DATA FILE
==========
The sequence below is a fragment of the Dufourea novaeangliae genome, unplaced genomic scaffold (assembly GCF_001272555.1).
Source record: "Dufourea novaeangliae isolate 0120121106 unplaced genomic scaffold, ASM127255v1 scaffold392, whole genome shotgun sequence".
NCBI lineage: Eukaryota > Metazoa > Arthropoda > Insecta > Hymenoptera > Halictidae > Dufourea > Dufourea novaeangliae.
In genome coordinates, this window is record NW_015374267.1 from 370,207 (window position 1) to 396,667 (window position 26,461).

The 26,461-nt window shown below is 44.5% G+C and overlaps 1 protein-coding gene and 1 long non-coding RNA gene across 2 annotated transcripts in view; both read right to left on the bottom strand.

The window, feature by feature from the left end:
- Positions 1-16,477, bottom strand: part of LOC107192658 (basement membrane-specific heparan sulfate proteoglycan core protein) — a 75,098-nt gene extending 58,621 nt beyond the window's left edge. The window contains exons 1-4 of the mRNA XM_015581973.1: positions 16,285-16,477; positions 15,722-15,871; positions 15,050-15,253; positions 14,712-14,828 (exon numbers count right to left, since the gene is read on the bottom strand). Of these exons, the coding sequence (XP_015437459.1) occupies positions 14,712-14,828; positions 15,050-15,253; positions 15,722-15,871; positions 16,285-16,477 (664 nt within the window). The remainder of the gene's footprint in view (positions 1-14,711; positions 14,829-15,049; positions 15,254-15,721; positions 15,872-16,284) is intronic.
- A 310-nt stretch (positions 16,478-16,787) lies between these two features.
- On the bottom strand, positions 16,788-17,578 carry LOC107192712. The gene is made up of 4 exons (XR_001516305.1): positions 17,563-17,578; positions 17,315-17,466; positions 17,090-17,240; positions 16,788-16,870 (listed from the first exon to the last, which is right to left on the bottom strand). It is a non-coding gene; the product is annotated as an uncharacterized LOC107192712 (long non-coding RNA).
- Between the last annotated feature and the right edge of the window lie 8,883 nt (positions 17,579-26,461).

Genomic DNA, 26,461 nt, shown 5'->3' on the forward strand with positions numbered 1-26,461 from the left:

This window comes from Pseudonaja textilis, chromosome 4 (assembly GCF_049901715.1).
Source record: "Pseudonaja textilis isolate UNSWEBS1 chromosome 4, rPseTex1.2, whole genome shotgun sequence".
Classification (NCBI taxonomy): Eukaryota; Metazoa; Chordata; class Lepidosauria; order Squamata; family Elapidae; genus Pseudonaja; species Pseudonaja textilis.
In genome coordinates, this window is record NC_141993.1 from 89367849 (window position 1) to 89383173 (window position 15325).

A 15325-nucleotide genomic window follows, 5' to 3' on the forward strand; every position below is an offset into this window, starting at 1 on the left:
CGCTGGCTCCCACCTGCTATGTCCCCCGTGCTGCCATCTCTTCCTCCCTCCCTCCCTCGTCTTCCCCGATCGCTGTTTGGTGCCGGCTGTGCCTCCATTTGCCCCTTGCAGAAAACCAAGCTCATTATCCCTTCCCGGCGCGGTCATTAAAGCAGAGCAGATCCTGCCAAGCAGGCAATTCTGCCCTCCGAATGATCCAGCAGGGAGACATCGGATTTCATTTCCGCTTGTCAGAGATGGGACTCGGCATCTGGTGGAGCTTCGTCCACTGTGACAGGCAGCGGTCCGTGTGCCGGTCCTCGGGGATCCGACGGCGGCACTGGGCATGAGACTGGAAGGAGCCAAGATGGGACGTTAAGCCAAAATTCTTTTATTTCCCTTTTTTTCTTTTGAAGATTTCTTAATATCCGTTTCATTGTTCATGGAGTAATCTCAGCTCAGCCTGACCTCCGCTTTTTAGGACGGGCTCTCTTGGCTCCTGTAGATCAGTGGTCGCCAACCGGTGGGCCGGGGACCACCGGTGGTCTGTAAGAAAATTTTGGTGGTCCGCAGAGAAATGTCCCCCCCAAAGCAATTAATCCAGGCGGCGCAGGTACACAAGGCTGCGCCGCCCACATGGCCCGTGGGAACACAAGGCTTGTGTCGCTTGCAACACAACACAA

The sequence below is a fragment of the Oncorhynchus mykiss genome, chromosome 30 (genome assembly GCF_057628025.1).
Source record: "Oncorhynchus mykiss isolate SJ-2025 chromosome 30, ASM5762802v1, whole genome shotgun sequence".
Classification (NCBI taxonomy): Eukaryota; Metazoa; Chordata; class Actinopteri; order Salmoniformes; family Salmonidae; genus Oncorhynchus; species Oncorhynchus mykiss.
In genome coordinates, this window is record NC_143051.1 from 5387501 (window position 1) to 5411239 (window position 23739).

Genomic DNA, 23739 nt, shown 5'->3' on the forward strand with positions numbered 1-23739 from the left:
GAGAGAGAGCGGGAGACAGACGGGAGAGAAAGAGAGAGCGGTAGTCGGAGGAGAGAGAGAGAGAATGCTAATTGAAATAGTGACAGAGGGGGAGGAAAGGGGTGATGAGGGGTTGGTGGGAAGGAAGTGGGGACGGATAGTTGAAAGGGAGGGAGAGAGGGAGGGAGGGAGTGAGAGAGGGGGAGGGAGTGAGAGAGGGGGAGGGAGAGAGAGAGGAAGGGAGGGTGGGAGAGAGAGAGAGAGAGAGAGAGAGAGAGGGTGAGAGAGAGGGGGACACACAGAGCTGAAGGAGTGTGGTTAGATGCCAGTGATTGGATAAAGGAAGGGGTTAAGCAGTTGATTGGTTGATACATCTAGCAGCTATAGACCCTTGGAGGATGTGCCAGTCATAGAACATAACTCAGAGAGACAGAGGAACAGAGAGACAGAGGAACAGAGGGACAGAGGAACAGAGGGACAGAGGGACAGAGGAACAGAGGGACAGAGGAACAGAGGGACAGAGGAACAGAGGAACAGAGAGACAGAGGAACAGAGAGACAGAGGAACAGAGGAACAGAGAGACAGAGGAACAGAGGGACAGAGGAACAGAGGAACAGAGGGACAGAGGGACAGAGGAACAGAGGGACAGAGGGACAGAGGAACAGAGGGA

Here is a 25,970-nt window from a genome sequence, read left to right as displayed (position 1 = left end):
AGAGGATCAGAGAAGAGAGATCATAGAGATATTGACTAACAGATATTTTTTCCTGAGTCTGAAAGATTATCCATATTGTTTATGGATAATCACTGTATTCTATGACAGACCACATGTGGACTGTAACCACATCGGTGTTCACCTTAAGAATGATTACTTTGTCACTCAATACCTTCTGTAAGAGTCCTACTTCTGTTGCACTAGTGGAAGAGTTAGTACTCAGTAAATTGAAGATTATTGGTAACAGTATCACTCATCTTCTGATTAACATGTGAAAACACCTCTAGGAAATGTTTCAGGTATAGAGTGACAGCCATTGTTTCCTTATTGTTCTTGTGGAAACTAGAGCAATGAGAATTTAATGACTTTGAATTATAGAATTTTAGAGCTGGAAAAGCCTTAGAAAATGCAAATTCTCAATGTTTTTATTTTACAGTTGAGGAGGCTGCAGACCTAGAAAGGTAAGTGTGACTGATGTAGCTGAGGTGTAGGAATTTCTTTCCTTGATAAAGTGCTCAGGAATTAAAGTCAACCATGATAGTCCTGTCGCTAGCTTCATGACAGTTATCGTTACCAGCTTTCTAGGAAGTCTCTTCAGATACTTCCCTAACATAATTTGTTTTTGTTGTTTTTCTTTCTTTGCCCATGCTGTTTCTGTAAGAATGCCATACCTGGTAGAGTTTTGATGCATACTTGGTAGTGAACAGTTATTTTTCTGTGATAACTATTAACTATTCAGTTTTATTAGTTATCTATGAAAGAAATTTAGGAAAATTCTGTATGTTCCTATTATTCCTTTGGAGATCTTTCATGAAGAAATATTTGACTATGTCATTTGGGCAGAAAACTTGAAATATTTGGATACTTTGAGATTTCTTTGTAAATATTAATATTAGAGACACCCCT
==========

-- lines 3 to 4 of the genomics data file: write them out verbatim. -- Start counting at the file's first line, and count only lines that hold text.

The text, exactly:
NCBI lineage: Eukaryota > Metazoa > Arthropoda > Insecta > Hymenoptera > Halictidae > Dufourea > Dufourea novaeangliae.
In genome coordinates, this window is record NW_015374267.1 from 370,207 (window position 1) to 396,667 (window position 26,461).